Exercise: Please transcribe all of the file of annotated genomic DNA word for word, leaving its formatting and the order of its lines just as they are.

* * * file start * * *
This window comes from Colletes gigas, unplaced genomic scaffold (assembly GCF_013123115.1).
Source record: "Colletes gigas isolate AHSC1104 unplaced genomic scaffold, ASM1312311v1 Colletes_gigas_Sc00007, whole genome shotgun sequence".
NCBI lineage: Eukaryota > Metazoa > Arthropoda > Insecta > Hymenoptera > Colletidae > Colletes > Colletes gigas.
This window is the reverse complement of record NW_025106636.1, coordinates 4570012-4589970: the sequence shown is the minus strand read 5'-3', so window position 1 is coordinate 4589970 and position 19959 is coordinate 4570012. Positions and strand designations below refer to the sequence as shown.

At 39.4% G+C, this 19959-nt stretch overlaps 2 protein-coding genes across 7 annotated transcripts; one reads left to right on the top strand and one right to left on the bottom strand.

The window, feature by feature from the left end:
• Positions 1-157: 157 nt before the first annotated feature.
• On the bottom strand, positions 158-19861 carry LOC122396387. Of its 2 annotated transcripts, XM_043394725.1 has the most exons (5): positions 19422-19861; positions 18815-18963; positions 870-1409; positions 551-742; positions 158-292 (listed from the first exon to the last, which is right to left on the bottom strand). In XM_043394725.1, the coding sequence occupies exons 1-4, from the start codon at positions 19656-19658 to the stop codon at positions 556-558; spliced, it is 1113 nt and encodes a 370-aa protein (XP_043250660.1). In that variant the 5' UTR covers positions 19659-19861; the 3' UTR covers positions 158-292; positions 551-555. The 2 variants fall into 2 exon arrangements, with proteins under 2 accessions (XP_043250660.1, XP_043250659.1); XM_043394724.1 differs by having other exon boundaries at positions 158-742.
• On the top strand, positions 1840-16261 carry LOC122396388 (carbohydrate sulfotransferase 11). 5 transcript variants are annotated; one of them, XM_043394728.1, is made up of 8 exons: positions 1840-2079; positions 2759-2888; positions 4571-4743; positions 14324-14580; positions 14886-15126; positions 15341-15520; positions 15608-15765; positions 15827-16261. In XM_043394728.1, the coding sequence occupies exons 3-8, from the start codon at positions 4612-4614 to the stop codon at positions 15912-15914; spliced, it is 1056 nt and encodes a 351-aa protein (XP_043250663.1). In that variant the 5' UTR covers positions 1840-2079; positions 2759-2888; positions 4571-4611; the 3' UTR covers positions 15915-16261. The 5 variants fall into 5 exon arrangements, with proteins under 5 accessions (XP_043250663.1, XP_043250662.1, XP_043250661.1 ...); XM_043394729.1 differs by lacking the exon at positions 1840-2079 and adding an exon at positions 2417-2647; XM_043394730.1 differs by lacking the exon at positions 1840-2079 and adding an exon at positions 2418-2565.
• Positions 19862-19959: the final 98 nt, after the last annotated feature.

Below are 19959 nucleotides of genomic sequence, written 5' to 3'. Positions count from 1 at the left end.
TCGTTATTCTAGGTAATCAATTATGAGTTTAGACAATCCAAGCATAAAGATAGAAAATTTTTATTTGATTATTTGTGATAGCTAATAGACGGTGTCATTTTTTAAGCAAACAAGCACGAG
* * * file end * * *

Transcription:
This window comes from Colletes gigas, unplaced genomic scaffold (assembly GCF_013123115.1).
Source record: "Colletes gigas isolate AHSC1104 unplaced genomic scaffold, ASM1312311v1 Colletes_gigas_Sc00007, whole genome shotgun sequence".
NCBI lineage: Eukaryota > Metazoa > Arthropoda > Insecta > Hymenoptera > Colletidae > Colletes > Colletes gigas.
This window is the reverse complement of record NW_025106636.1, coordinates 4570012-4589970: the sequence shown is the minus strand read 5'-3', so window position 1 is coordinate 4589970 and position 19959 is coordinate 4570012. Positions and strand designations below refer to the sequence as shown.

At 39.4% G+C, this 19959-nt stretch overlaps 2 protein-coding genes across 7 annotated transcripts; one reads left to right on the top strand and one right to left on the bottom strand.

The window, feature by feature from the left end:
• Positions 1-157: 157 nt before the first annotated feature.
• On the bottom strand, positions 158-19861 carry LOC122396387. Of its 2 annotated transcripts, XM_043394725.1 has the most exons (5): positions 19422-19861; positions 18815-18963; positions 870-1409; positions 551-742; positions 158-292 (listed from the first exon to the last, which is right to left on the bottom strand). In XM_043394725.1, the coding sequence occupies exons 1-4, from the start codon at positions 19656-19658 to the stop codon at positions 556-558; spliced, it is 1113 nt and encodes a 370-aa protein (XP_043250660.1). In that variant the 5' UTR covers positions 19659-19861; the 3' UTR covers positions 158-292; positions 551-555. The 2 variants fall into 2 exon arrangements, with proteins under 2 accessions (XP_043250660.1, XP_043250659.1); XM_043394724.1 differs by having other exon boundaries at positions 158-742.
• On the top strand, positions 1840-16261 carry LOC122396388 (carbohydrate sulfotransferase 11). 5 transcript variants are annotated; one of them, XM_043394728.1, is made up of 8 exons: positions 1840-2079; positions 2759-2888; positions 4571-4743; positions 14324-14580; positions 14886-15126; positions 15341-15520; positions 15608-15765; positions 15827-16261. In XM_043394728.1, the coding sequence occupies exons 3-8, from the start codon at positions 4612-4614 to the stop codon at positions 15912-15914; spliced, it is 1056 nt and encodes a 351-aa protein (XP_043250663.1). In that variant the 5' UTR covers positions 1840-2079; positions 2759-2888; positions 4571-4611; the 3' UTR covers positions 15915-16261. The 5 variants fall into 5 exon arrangements, with proteins under 5 accessions (XP_043250663.1, XP_043250662.1, XP_043250661.1 ...); XM_043394729.1 differs by lacking the exon at positions 1840-2079 and adding an exon at positions 2417-2647; XM_043394730.1 differs by lacking the exon at positions 1840-2079 and adding an exon at positions 2418-2565.
• Positions 19862-19959: the final 98 nt, after the last annotated feature.

Below are 19959 nucleotides of genomic sequence, written 5' to 3'. Positions count from 1 at the left end.
TCGTTATTCTAGGTAATCAATTATGAGTTTAGACAATCCAAGCATAAAGATAGAAAATTTTTATTTGATTATTTGTGATAGCTAATAGACGGTGTCATTTTTTAAGCAAACAAGCACGAG